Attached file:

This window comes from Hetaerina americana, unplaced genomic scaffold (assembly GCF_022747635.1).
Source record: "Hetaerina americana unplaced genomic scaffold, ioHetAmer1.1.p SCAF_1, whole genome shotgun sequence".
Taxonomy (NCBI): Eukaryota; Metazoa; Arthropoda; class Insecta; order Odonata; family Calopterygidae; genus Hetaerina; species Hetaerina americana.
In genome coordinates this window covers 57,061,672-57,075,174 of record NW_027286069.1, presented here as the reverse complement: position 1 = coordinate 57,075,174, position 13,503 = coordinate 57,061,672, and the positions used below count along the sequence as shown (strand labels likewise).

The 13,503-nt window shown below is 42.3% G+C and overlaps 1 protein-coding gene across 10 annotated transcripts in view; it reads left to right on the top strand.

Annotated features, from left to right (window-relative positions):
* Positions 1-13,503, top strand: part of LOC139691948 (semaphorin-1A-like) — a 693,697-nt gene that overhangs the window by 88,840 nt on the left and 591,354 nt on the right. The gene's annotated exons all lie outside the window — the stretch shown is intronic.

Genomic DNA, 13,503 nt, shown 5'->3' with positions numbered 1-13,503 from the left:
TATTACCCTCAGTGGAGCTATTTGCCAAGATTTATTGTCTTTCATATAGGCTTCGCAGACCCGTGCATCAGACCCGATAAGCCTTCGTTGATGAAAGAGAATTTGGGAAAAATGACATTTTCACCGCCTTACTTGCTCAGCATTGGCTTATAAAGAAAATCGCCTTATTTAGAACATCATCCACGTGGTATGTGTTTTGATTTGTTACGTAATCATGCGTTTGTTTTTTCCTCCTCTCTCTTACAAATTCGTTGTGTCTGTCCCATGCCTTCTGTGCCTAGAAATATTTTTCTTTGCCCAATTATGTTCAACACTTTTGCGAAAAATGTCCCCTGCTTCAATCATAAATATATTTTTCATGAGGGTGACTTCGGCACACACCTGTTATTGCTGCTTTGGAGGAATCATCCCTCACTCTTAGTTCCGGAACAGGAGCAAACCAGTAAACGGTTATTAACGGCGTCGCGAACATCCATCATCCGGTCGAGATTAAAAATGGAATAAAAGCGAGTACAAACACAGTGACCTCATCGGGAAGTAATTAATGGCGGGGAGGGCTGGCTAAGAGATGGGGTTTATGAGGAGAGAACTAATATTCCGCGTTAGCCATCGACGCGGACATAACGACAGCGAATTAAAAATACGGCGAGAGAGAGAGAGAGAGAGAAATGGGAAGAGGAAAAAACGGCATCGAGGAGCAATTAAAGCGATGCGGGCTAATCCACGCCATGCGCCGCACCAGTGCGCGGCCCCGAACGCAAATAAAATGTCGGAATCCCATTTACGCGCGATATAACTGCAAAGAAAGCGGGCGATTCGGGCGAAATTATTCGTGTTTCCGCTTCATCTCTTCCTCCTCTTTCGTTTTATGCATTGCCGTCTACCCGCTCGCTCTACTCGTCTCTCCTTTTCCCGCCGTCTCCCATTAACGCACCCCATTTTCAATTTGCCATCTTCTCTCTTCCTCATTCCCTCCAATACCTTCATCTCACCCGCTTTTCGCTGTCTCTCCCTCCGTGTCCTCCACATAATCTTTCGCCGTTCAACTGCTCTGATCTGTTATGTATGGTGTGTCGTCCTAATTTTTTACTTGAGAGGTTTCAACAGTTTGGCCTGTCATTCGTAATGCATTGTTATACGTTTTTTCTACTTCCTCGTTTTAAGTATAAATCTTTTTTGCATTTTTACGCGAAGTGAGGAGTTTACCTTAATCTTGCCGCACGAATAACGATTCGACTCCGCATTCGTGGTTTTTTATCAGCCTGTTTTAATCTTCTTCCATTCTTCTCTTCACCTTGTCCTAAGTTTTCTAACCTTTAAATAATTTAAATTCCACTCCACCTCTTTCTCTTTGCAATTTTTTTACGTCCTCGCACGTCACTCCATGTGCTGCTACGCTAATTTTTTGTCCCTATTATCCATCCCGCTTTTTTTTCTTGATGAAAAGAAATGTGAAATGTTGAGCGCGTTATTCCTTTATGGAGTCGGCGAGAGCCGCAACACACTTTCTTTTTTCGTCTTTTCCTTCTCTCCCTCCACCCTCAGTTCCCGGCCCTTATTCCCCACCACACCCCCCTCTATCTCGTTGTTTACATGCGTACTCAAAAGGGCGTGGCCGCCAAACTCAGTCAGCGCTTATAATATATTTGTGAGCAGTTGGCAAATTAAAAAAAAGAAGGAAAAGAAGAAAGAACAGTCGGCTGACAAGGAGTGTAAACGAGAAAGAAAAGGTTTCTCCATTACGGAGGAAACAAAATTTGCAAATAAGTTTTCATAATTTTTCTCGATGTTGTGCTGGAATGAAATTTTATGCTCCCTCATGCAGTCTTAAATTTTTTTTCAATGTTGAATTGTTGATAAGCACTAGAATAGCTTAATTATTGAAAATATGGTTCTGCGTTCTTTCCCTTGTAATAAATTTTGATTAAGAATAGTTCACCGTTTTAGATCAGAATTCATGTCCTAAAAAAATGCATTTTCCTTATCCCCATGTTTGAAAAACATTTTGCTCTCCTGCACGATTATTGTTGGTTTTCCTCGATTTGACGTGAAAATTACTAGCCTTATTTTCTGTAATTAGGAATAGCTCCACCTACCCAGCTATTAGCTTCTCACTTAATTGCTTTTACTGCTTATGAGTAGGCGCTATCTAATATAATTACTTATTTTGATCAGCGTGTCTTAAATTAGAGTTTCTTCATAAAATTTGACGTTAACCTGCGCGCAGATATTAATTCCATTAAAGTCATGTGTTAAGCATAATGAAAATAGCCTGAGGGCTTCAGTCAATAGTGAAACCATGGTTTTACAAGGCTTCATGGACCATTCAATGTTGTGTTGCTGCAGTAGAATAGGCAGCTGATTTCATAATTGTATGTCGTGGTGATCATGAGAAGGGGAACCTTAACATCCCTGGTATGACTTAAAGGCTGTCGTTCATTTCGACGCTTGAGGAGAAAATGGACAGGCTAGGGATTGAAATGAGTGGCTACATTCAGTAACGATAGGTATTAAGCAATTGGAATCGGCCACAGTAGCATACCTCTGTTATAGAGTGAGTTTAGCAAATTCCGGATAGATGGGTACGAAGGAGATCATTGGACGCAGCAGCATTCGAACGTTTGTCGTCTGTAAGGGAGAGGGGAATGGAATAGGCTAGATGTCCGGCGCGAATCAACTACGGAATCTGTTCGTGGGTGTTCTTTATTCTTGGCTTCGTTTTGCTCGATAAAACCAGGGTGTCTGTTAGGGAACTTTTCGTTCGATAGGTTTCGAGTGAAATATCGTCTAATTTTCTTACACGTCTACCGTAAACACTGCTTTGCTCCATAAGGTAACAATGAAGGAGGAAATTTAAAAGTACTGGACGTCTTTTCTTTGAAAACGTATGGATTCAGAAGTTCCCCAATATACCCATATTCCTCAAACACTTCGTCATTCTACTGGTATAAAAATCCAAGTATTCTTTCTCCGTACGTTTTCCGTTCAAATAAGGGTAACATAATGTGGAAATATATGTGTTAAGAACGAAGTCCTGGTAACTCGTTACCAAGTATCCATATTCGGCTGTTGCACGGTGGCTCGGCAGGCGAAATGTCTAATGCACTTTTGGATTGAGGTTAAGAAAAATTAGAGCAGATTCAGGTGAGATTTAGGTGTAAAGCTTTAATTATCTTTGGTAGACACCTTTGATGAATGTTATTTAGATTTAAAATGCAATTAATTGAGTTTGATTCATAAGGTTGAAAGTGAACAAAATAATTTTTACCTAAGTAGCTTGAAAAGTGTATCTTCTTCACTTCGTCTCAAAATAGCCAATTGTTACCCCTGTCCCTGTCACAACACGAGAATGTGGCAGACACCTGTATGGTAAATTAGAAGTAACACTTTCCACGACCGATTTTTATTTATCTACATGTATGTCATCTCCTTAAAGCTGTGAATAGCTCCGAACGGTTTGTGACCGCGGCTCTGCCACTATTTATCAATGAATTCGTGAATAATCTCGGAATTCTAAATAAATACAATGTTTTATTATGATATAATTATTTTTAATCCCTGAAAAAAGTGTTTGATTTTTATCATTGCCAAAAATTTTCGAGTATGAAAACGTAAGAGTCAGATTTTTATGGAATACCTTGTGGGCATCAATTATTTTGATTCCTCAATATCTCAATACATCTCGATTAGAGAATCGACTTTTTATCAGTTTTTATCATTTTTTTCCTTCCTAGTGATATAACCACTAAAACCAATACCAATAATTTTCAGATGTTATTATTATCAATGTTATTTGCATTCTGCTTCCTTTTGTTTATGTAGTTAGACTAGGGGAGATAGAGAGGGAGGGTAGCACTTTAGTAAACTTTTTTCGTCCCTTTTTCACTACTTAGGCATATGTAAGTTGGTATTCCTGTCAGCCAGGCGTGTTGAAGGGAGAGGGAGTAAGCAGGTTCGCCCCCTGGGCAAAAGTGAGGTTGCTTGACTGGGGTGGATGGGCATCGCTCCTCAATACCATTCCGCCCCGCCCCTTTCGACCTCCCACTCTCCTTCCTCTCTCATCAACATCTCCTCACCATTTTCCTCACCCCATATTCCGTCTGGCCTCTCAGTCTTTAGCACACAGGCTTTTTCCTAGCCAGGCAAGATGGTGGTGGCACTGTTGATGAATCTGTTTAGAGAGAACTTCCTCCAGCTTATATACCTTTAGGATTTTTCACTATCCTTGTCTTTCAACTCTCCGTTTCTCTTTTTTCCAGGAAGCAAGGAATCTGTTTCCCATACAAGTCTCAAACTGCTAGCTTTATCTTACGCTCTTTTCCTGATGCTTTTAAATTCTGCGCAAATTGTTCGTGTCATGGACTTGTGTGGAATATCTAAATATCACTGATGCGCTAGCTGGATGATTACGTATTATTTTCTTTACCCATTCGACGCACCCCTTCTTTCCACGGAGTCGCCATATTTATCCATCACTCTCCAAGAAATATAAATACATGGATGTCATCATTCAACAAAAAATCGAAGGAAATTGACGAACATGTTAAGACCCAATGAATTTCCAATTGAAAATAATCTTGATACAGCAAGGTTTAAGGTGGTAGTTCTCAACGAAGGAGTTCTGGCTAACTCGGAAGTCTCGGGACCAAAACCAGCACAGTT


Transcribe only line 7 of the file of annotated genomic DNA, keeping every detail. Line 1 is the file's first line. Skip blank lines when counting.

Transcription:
* Positions 1-13,503, top strand: part of LOC139691948 (semaphorin-1A-like) — a 693,697-nt gene that overhangs the window by 88,840 nt on the left and 591,354 nt on the right. The gene's annotated exons all lie outside the window — the stretch shown is intronic.